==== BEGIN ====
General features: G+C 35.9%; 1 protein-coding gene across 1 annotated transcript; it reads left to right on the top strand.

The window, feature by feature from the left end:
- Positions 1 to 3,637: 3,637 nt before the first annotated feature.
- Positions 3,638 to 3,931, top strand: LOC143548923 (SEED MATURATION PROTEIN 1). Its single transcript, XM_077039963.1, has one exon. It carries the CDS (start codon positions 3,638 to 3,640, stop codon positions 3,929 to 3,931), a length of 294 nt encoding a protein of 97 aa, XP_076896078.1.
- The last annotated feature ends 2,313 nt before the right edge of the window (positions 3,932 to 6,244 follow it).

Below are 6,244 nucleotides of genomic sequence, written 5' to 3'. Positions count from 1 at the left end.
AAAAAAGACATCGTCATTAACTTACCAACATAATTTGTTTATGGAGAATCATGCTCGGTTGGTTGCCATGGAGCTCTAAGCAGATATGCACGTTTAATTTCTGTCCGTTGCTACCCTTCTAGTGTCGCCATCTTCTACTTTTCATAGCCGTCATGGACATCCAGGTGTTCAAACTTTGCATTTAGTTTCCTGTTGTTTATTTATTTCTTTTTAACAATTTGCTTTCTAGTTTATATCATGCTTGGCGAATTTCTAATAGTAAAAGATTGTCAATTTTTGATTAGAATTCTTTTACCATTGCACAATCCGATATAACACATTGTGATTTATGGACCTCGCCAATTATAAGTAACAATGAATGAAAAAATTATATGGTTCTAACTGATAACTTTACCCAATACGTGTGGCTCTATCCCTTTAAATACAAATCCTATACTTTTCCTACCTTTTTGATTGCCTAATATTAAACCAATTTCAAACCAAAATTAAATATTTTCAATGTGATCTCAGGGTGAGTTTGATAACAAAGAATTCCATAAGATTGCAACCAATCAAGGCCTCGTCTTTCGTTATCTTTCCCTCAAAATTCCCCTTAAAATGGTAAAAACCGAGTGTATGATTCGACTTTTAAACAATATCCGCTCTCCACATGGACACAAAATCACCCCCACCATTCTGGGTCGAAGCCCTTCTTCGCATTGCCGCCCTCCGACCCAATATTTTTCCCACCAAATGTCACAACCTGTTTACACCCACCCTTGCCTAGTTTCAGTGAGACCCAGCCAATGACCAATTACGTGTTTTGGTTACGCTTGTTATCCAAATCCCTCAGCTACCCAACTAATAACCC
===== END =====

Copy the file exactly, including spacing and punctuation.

General features: G+C 35.9%; 1 protein-coding gene across 1 annotated transcript; it reads left to right on the top strand.

The window, feature by feature from the left end:
- Positions 1 to 3,637: 3,637 nt before the first annotated feature.
- Positions 3,638 to 3,931, top strand: LOC143548923 (SEED MATURATION PROTEIN 1). Its single transcript, XM_077039963.1, has one exon. It carries the CDS (start codon positions 3,638 to 3,640, stop codon positions 3,929 to 3,931), a length of 294 nt encoding a protein of 97 aa, XP_076896078.1.
- The last annotated feature ends 2,313 nt before the right edge of the window (positions 3,932 to 6,244 follow it).

Below are 6,244 nucleotides of genomic sequence, written 5' to 3'. Positions count from 1 at the left end.
AAAAAAGACATCGTCATTAACTTACCAACATAATTTGTTTATGGAGAATCATGCTCGGTTGGTTGCCATGGAGCTCTAAGCAGATATGCACGTTTAATTTCTGTCCGTTGCTACCCTTCTAGTGTCGCCATCTTCTACTTTTCATAGCCGTCATGGACATCCAGGTGTTCAAACTTTGCATTTAGTTTCCTGTTGTTTATTTATTTCTTTTTAACAATTTGCTTTCTAGTTTATATCATGCTTGGCGAATTTCTAATAGTAAAAGATTGTCAATTTTTGATTAGAATTCTTTTACCATTGCACAATCCGATATAACACATTGTGATTTATGGACCTCGCCAATTATAAGTAACAATGAATGAAAAAATTATATGGTTCTAACTGATAACTTTACCCAATACGTGTGGCTCTATCCCTTTAAATACAAATCCTATACTTTTCCTACCTTTTTGATTGCCTAATATTAAACCAATTTCAAACCAAAATTAAATATTTTCAATGTGATCTCAGGGTGAGTTTGATAACAAAGAATTCCATAAGATTGCAACCAATCAAGGCCTCGTCTTTCGTTATCTTTCCCTCAAAATTCCCCTTAAAATGGTAAAAACCGAGTGTATGATTCGACTTTTAAACAATATCCGCTCTCCACATGGACACAAAATCACCCCCACCATTCTGGGTCGAAGCCCTTCTTCGCATTGCCGCCCTCCGACCCAATATTTTTCCCACCAAATGTCACAACCTGTTTACACCCACCCTTGCCTAGTTTCAGTGAGACCCAGCCAATGACCAATTACGTGTTTTGGTTACGCTTGTTATCCAAATCCCTCAGCTACCCAACTAATAACCC